The house was low, a brown brick hole with blue shades.
Through the open windows, the inside was newborn stained.
A littered table of copious nappies and toys in rainbow frame.
On a ruffled bed, a small centre-piece, wrapped in a pink bundle.
Outside, my aunt sweats on a hardened dry brown lawn.
Desperate time calls for a monsoon, but none had come.
The sward had suffered Port Moresby’s arid time.
Aunt had waited to have babies, years these many,
that patience had become her virtue and time, her company.
Newest addition to the birds in our care, Bos aka Chief, takes a few minutes in a real tree for a snack. He usually lives in a cage in our lounge. Bos was also learning to climb and eat the bark and leaves from this tender Jacaranda tree. It would be a few more months before he grows those wings to fly away. He was found at the back of our house, searching for its mother three weeks ago. He turned out to be the most well-behave bird we have ever had. And so, he rules the house-hold. His every demand is our command.
We think it is a male bird because he has more ‘scales’ or the yellow speckles on his breast, but generally, scale-breasted lorikeets, males or females, look almost the same. Since his pictures had the perfect colour for St Patrick’s Day, I wanted to post them today. There is some Irish in every one of us. For the Irish that is in me, I celebrated my ancestry with family, close friends and a Guinness or two today.
Happy St Patrick’s Day!
Tok Piksa is a Papua New Guinea Youth Photovoice project. Shot by Mighty Flims, it features young people telling their own stories about life in one of the most beautiful yet underprivileged countries in the world. They know the life and they capture the images to show that life.
It rained yesterday. It has been six weeks since we started caring for the ten wild Pacific Black ducklings. Read previous post when the ducklings had their first swim. All ten have survived and thrived. It is also close to that time when they return to the wild. Although they were not ready to fly, I was itching to let them out to eat greens and socialise with their mother, the other ducks and animals. My sons and I discussed letting the ducks out. I thought we had all agreed.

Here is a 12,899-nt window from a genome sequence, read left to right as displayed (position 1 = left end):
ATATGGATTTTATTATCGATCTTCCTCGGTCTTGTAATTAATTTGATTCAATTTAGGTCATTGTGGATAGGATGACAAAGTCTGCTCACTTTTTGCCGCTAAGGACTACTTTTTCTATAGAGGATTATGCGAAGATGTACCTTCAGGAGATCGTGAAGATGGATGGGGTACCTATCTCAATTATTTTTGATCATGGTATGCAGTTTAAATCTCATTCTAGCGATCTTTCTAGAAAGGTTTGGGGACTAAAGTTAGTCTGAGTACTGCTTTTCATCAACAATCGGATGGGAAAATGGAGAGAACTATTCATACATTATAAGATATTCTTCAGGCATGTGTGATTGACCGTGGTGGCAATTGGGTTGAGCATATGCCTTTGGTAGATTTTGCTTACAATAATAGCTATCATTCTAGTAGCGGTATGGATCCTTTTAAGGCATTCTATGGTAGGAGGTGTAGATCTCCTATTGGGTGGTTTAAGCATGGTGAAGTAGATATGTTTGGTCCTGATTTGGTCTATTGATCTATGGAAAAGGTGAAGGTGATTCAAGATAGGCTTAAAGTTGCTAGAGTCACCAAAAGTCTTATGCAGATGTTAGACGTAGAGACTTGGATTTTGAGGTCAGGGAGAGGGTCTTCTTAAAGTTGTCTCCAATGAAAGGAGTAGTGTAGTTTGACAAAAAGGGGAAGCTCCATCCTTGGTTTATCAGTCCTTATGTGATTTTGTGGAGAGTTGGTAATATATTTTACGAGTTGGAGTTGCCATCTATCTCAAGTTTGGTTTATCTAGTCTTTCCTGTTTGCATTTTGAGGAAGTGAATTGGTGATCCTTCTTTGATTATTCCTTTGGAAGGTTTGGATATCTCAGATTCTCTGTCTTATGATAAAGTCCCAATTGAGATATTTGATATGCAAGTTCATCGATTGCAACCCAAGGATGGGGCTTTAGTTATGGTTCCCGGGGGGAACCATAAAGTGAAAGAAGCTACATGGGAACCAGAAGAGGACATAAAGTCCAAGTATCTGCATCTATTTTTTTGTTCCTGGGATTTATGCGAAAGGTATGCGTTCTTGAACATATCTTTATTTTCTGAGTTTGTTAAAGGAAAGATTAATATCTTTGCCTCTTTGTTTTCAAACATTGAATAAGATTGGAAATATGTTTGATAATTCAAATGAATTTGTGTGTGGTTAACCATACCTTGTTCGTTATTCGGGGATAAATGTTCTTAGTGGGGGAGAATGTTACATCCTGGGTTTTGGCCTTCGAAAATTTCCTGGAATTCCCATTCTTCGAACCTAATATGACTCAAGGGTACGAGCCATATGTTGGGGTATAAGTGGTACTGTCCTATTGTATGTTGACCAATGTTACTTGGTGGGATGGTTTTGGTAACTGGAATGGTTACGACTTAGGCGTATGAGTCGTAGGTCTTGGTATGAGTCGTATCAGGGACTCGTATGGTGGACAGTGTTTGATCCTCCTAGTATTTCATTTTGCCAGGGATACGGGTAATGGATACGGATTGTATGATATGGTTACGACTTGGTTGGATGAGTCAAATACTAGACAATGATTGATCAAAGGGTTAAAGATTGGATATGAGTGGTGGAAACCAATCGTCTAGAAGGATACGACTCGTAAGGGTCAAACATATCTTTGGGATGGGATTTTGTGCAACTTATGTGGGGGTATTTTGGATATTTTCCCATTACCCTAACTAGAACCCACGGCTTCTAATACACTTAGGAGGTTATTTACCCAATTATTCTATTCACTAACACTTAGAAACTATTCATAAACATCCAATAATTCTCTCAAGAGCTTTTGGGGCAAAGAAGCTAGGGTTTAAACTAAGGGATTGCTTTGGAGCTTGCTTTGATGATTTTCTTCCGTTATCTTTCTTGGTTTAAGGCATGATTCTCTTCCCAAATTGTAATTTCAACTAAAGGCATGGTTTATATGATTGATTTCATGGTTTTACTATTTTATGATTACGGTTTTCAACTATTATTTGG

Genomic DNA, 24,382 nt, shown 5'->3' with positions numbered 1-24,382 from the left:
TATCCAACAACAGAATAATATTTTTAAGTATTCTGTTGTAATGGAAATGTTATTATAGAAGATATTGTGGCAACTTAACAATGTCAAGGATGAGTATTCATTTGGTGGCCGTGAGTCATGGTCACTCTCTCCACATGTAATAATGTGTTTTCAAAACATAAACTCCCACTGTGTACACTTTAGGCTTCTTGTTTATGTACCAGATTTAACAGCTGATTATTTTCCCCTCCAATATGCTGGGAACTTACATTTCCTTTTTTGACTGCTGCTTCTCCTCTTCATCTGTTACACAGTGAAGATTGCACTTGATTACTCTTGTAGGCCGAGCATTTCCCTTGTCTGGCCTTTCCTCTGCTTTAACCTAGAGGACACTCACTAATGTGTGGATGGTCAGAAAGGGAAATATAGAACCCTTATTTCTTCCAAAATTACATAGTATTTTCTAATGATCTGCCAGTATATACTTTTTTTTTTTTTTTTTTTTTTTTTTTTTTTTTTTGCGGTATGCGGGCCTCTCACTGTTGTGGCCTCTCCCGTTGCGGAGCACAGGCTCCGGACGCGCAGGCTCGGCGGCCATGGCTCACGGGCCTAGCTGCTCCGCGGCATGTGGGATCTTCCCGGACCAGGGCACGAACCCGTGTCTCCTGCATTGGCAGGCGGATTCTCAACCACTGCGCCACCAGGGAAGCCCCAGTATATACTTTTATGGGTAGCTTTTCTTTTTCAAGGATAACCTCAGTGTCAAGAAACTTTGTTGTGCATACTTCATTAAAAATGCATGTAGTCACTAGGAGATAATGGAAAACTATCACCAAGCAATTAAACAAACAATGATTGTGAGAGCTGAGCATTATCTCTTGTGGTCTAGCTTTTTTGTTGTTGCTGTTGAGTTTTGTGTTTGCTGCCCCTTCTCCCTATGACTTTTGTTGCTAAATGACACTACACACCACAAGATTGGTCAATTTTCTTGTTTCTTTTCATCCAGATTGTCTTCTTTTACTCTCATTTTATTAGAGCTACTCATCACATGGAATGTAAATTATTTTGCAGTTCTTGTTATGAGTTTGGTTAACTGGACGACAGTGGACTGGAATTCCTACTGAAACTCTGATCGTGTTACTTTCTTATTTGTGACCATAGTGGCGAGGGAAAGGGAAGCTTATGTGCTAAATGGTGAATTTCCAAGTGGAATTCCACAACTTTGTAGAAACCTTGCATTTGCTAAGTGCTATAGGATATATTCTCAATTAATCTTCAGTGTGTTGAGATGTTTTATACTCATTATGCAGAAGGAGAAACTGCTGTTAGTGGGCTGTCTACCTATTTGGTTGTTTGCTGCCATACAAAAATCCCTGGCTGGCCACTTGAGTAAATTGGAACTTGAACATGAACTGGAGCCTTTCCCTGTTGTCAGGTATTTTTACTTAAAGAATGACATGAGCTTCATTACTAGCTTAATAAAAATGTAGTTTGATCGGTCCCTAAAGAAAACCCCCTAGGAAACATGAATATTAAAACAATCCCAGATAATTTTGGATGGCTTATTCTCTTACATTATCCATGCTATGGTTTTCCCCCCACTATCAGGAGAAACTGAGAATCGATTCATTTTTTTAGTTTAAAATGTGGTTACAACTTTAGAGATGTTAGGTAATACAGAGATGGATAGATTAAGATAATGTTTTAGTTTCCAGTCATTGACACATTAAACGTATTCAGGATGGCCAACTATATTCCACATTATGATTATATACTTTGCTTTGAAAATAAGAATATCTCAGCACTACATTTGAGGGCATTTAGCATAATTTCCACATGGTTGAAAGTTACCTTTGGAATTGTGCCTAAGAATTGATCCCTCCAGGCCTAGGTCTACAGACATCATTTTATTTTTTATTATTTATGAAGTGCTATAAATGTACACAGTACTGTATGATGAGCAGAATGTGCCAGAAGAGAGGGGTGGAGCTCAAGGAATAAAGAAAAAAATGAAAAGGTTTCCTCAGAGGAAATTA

Nathan left for University lectures and my younger son Chris opened the cage. The first brave six stood by the fence line, for ten to 15 minutes, unsure of their next move. Chris and I stayed in the house and watched them. Over the six weeks, we had cared and fed the ducks, but made sure we did not touch them or get close to them during feeding and play time.
Then, all six left the cage entrance and headed for the gardens. Their four siblings remained in the cage. The six explored all areas surrounding our house. They seemed very inquisitive and excited.
About 20 minutes later, the six returned to have some food. The mother was away somewhere in the bushes. The four still stayed inside, out of sight. As the six adventurous ducklings started eating, their mother arrived and shared their lunch.
After lunch the mother headed for the water. The six followed. And, the fun began for all of us – ducks and humans. I suddenly realised they were moving away from the house and they may not return to the cage or safety for the night. It was hard to know what could happen, but they looked so happy, I went along with it.